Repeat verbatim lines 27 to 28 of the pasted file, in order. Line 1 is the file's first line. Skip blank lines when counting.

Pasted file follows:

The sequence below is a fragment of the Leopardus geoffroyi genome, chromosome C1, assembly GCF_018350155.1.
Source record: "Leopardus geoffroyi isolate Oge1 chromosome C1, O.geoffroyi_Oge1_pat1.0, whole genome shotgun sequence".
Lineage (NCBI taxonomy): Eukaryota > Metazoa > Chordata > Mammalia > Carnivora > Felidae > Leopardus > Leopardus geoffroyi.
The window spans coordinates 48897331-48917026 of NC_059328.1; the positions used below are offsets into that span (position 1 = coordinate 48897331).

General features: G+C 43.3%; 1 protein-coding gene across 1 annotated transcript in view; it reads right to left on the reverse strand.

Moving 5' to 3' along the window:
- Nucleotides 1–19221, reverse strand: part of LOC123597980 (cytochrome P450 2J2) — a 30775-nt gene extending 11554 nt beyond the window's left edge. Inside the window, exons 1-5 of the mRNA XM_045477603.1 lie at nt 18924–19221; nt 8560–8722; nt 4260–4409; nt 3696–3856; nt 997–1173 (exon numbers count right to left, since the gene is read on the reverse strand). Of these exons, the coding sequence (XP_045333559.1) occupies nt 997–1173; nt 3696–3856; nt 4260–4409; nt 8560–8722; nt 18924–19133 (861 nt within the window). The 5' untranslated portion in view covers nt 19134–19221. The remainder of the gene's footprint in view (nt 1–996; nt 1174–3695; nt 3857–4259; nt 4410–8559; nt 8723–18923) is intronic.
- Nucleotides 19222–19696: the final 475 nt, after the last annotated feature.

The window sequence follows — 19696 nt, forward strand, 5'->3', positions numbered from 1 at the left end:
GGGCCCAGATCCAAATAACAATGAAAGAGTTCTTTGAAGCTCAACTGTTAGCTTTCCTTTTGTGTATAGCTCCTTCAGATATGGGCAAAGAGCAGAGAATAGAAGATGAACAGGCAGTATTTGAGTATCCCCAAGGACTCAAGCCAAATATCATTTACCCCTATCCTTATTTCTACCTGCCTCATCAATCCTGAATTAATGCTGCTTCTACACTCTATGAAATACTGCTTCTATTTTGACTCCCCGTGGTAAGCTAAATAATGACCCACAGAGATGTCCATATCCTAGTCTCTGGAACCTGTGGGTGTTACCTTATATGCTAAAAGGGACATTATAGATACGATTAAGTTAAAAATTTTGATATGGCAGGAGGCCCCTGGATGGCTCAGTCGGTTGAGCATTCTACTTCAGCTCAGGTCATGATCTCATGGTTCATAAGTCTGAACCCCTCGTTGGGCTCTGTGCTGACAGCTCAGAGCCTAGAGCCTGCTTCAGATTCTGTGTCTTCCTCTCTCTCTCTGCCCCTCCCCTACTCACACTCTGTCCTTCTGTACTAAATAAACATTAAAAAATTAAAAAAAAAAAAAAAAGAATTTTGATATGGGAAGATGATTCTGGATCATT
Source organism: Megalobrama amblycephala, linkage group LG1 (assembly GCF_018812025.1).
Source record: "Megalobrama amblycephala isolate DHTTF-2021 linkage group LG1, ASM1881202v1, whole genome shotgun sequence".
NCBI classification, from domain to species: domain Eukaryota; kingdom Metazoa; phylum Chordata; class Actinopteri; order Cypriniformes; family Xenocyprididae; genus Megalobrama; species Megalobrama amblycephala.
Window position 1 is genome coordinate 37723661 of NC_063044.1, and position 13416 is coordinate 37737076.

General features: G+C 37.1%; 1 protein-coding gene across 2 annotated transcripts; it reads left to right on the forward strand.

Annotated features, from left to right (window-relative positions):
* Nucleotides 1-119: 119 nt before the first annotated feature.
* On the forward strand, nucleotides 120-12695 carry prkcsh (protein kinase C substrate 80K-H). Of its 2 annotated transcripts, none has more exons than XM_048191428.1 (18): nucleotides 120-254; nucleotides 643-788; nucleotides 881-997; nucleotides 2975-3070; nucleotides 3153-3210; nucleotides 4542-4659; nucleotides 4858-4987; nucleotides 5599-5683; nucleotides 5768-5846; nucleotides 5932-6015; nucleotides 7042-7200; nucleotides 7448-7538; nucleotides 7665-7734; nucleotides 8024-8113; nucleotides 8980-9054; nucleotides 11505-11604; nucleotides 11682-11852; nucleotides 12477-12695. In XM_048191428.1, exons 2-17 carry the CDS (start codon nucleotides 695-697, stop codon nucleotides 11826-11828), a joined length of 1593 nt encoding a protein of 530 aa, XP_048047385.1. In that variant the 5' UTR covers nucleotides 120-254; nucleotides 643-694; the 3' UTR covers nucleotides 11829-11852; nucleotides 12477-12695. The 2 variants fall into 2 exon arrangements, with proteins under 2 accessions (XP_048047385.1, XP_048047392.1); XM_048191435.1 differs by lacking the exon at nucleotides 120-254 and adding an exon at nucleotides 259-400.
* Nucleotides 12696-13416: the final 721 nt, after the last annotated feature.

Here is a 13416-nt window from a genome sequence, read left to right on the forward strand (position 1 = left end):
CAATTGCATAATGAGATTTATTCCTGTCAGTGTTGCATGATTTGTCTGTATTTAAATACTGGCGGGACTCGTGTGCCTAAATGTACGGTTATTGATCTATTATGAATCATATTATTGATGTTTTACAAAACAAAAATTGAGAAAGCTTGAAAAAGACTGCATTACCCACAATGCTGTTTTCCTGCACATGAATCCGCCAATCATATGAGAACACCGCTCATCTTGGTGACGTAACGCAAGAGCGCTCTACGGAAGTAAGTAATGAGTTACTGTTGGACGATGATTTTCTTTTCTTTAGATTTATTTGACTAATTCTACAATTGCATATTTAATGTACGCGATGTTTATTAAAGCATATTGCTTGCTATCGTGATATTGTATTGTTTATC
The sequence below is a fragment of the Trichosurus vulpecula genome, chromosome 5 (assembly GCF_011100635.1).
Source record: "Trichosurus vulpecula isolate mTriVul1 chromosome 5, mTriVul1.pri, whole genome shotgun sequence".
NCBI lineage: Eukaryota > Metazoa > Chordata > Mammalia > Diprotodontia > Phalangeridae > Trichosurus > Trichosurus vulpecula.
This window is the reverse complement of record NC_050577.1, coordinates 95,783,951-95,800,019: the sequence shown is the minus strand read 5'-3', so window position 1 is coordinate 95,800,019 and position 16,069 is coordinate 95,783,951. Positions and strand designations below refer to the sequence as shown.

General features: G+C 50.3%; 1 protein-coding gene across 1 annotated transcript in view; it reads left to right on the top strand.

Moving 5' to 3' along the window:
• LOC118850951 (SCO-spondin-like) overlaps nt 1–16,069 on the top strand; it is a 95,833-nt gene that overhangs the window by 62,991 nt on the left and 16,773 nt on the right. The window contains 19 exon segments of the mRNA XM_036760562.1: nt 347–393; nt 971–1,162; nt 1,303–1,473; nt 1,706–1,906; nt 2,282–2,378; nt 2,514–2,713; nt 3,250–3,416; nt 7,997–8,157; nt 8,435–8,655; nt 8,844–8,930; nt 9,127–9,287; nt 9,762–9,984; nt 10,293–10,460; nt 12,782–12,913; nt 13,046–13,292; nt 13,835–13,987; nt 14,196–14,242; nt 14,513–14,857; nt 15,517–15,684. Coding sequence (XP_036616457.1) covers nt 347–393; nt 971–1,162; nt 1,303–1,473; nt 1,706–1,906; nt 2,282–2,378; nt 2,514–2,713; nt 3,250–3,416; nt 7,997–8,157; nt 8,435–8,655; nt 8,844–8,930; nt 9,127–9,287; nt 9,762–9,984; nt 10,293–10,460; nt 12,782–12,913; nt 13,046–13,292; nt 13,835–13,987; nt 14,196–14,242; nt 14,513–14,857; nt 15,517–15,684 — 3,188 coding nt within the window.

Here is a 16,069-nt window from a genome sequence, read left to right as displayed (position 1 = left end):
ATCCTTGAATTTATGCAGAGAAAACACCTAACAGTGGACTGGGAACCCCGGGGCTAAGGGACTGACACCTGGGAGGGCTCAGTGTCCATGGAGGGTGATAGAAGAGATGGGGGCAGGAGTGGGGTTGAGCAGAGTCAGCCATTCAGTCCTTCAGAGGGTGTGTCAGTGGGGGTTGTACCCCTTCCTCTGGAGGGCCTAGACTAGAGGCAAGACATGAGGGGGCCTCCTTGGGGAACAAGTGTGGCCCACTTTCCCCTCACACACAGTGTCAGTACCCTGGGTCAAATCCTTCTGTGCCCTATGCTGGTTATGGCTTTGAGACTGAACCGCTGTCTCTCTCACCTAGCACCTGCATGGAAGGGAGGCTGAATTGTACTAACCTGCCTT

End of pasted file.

Moving 5' to 3' along the window:
• LOC118850951 (SCO-spondin-like) overlaps nt 1–16,069 on the top strand; it is a 95,833-nt gene that overhangs the window by 62,991 nt on the left and 16,773 nt on the right. The window contains 19 exon segments of the mRNA XM_036760562.1: nt 347–393; nt 971–1,162; nt 1,303–1,473; nt 1,706–1,906; nt 2,282–2,378; nt 2,514–2,713; nt 3,250–3,416; nt 7,997–8,157; nt 8,435–8,655; nt 8,844–8,930; nt 9,127–9,287; nt 9,762–9,984; nt 10,293–10,460; nt 12,782–12,913; nt 13,046–13,292; nt 13,835–13,987; nt 14,196–14,242; nt 14,513–14,857; nt 15,517–15,684. Coding sequence (XP_036616457.1) covers nt 347–393; nt 971–1,162; nt 1,303–1,473; nt 1,706–1,906; nt 2,282–2,378; nt 2,514–2,713; nt 3,250–3,416; nt 7,997–8,157; nt 8,435–8,655; nt 8,844–8,930; nt 9,127–9,287; nt 9,762–9,984; nt 10,293–10,460; nt 12,782–12,913; nt 13,046–13,292; nt 13,835–13,987; nt 14,196–14,242; nt 14,513–14,857; nt 15,517–15,684 — 3,188 coding nt within the window.